Then as if trying to protect their own hipness factor the Press backlash began around the release of "ALL FALL DOWN" the prophetic title for the bands third vinyl outing. Having seen their faith in the band go unrewarded the media denizens recoiled into their shells dishing out brickbats as their only reaction to their failure to break the band - not wanting to be seen as being backers of a lost cause. The result for the SOUND, whose sales had reached an all time low was the order of the heave-ho from W.E.A./Korova. Now more than eighteen months later the phoenix has risen like some impend ratable sleeping beauty they have at last been re-awoken from their .slumbers - "SHOCK 0F DAYLIGHT" their new mini album proves THE SOUND are back - finely honed stripped off excess weight and raring to go. THE SOUND are bounding, but not lumbering, muscle men compared to the puny 'Gilbert O'Sullivans' with synths and funny haircuts' (to steal an apt quote from PHYCHEDELIC FURS Richard Butler) that flock in the recent charts - the truth of it all creeps up and smacks you in the face. Their music is like a fountain, rising hard then falling gentle through the air surrounding all in its vicinity in a fine mist of passion und understated power. Unlike several of his contemporaries Borland doesn't go overboard with born again religious histrionics - in fact he questions the whole necessity for 'belief'. If U.2's Bono wants to claim your spiritual soul, Borland simply wants to rattle your skeleton and maybe a few closets as well as he exposes the fraud of it all. 

He is a mirror to the knock backs of life - like when you say to a girl - 'l love you' and she replies 'l'd love too.......' Borland is in that grey territory exploring the possibilities where the '….but' should be. Throughout his songs "Longest Days", "Golden Soldiers", "Winter", "Dreams then Plans", he wrestles with his emotions, their boundaries are dear and concise, their structures in bold black and white - if they were film they would be standard small screen fare - at least to begin with - as more often than not they erupt into a cinerama of colour and passion smashing their own constraints, they are TV drama and wide screen epic rolled into one, at moments serene and graceful, at others strident and forceful and occasion a subtle amalgam of both.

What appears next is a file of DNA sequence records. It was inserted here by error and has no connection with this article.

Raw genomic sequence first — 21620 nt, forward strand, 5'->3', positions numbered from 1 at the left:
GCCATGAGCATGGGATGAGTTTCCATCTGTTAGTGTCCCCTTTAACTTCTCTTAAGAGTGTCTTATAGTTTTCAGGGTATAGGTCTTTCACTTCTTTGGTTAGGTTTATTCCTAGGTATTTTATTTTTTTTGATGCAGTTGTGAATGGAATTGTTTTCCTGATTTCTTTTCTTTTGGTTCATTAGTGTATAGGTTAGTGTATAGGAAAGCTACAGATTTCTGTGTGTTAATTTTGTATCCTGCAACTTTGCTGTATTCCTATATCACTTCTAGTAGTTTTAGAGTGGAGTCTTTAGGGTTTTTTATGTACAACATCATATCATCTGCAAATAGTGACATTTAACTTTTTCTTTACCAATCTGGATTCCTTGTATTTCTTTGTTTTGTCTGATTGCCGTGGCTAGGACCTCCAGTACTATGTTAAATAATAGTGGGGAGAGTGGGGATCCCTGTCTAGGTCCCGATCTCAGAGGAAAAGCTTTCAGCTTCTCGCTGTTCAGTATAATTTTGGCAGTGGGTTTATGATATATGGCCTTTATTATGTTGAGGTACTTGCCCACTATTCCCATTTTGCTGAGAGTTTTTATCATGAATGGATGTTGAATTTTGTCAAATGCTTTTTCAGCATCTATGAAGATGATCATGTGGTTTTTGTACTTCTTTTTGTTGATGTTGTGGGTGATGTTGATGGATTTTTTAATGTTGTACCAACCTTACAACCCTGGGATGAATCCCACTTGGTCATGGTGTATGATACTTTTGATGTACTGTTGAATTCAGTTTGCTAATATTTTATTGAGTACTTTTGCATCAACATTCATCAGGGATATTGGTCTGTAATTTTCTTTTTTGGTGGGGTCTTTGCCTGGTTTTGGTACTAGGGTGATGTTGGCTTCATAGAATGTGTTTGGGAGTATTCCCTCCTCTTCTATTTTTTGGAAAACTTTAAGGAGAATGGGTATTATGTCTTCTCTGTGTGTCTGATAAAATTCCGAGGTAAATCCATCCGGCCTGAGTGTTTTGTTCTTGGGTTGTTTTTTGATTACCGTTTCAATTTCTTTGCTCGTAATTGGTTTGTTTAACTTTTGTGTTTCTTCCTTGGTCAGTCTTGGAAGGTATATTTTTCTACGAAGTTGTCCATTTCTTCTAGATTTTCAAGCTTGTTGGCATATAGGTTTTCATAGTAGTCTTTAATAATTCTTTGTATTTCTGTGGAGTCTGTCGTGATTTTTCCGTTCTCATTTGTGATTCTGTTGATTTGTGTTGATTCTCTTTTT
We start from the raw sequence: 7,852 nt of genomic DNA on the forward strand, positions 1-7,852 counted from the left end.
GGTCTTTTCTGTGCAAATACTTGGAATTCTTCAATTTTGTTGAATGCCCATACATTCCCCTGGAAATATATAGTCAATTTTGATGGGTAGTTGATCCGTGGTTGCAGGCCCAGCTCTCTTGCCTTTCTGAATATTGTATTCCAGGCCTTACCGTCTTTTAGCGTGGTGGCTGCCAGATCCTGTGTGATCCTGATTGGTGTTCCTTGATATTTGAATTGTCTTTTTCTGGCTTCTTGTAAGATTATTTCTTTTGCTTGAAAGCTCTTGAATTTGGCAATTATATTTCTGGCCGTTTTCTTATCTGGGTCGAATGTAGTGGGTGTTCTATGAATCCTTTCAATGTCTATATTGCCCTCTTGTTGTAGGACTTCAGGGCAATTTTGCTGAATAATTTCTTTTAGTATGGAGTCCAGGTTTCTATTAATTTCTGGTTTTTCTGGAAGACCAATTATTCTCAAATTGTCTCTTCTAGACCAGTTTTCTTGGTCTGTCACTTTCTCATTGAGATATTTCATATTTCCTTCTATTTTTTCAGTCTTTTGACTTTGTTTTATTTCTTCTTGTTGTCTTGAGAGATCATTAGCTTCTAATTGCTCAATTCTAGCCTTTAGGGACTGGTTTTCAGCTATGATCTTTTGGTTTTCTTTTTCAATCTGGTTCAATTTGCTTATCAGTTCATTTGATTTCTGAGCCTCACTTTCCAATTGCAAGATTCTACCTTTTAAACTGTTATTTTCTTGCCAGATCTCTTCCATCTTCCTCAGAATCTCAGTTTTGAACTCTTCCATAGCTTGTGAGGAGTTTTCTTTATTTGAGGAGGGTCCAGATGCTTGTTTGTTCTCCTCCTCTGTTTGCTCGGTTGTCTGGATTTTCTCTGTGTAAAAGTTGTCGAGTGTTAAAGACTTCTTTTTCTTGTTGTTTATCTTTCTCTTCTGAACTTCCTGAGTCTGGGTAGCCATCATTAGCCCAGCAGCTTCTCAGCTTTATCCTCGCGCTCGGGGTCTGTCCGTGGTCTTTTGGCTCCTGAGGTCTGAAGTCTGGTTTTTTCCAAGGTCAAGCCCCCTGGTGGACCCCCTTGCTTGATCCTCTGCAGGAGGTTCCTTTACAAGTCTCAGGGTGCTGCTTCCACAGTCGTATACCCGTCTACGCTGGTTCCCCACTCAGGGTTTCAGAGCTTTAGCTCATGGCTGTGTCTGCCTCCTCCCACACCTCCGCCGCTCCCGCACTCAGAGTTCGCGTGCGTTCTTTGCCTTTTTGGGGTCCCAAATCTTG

Borland's guitaring is fraught with jarring, jagged nervous tension - the blows being tempered by Max Mayers crying chords on synth or keyboard that underpin and add an air of restraint. The mood established, they then burst from their shackles with explosive blossoms of musical colours, Borland's voice, like a beacon in a storm, has also become stronger and more defined. "SHOCK OF DAYLIGHT" sees THE SOUND rediscover their souls, reviving a flagging heart with hope - its six songs diverging moods and style into a complete being. Their music can haunt and uplift, THE SOUND work these magical transitions with amazing ease but with an underlying caution that prevents them from going right off the rails. It is about time they got the credit for their influence on less talented plagiarists - it would be a mistake and a tragedy to ignore THE SOUND this time around. 

Brian Guthrie (UNIT 13-6-1984)